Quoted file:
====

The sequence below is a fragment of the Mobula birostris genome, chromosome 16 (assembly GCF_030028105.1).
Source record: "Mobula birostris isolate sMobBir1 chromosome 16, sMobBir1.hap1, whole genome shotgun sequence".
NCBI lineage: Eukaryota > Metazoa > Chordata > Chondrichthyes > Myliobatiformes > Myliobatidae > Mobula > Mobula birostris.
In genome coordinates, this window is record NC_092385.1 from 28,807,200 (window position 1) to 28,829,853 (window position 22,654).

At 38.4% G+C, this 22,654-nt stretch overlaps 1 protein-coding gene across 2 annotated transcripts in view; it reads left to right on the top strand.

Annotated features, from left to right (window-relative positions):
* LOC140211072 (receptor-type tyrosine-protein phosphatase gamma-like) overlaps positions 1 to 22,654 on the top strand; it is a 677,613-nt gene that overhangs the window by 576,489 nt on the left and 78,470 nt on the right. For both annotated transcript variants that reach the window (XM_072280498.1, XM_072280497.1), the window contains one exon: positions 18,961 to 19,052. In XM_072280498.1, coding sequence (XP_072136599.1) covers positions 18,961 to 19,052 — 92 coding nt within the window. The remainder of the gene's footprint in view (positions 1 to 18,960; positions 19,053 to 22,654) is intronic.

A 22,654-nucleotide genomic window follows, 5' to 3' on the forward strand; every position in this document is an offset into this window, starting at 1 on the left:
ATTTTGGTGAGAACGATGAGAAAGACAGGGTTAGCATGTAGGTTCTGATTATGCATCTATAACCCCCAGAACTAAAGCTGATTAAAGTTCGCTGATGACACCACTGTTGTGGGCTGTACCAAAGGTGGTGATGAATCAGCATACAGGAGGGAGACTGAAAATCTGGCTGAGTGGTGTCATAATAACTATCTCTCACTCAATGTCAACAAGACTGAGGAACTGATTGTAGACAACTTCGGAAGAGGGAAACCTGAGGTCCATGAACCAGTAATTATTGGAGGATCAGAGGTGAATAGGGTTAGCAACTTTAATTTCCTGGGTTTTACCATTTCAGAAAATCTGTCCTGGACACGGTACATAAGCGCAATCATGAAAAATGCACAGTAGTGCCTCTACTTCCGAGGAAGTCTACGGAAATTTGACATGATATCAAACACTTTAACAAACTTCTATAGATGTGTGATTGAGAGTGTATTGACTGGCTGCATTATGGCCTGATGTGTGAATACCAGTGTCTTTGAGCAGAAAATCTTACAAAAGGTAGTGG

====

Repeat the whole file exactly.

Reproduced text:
The sequence below is a fragment of the Mobula birostris genome, chromosome 16 (assembly GCF_030028105.1).
Source record: "Mobula birostris isolate sMobBir1 chromosome 16, sMobBir1.hap1, whole genome shotgun sequence".
NCBI lineage: Eukaryota > Metazoa > Chordata > Chondrichthyes > Myliobatiformes > Myliobatidae > Mobula > Mobula birostris.
In genome coordinates, this window is record NC_092385.1 from 28,807,200 (window position 1) to 28,829,853 (window position 22,654).

At 38.4% G+C, this 22,654-nt stretch overlaps 1 protein-coding gene across 2 annotated transcripts in view; it reads left to right on the top strand.

Annotated features, from left to right (window-relative positions):
* LOC140211072 (receptor-type tyrosine-protein phosphatase gamma-like) overlaps positions 1 to 22,654 on the top strand; it is a 677,613-nt gene that overhangs the window by 576,489 nt on the left and 78,470 nt on the right. For both annotated transcript variants that reach the window (XM_072280498.1, XM_072280497.1), the window contains one exon: positions 18,961 to 19,052. In XM_072280498.1, coding sequence (XP_072136599.1) covers positions 18,961 to 19,052 — 92 coding nt within the window. The remainder of the gene's footprint in view (positions 1 to 18,960; positions 19,053 to 22,654) is intronic.

A 22,654-nucleotide genomic window follows, 5' to 3' on the forward strand; every position in this document is an offset into this window, starting at 1 on the left:
ATTTTGGTGAGAACGATGAGAAAGACAGGGTTAGCATGTAGGTTCTGATTATGCATCTATAACCCCCAGAACTAAAGCTGATTAAAGTTCGCTGATGACACCACTGTTGTGGGCTGTACCAAAGGTGGTGATGAATCAGCATACAGGAGGGAGACTGAAAATCTGGCTGAGTGGTGTCATAATAACTATCTCTCACTCAATGTCAACAAGACTGAGGAACTGATTGTAGACAACTTCGGAAGAGGGAAACCTGAGGTCCATGAACCAGTAATTATTGGAGGATCAGAGGTGAATAGGGTTAGCAACTTTAATTTCCTGGGTTTTACCATTTCAGAAAATCTGTCCTGGACACGGTACATAAGCGCAATCATGAAAAATGCACAGTAGTGCCTCTACTTCCGAGGAAGTCTACGGAAATTTGACATGATATCAAACACTTTAACAAACTTCTATAGATGTGTGATTGAGAGTGTATTGACTGGCTGCATTATGGCCTGATGTGTGAATACCAGTGTCTTTGAGCAGAAAATCTTACAAAAGGTAGTGG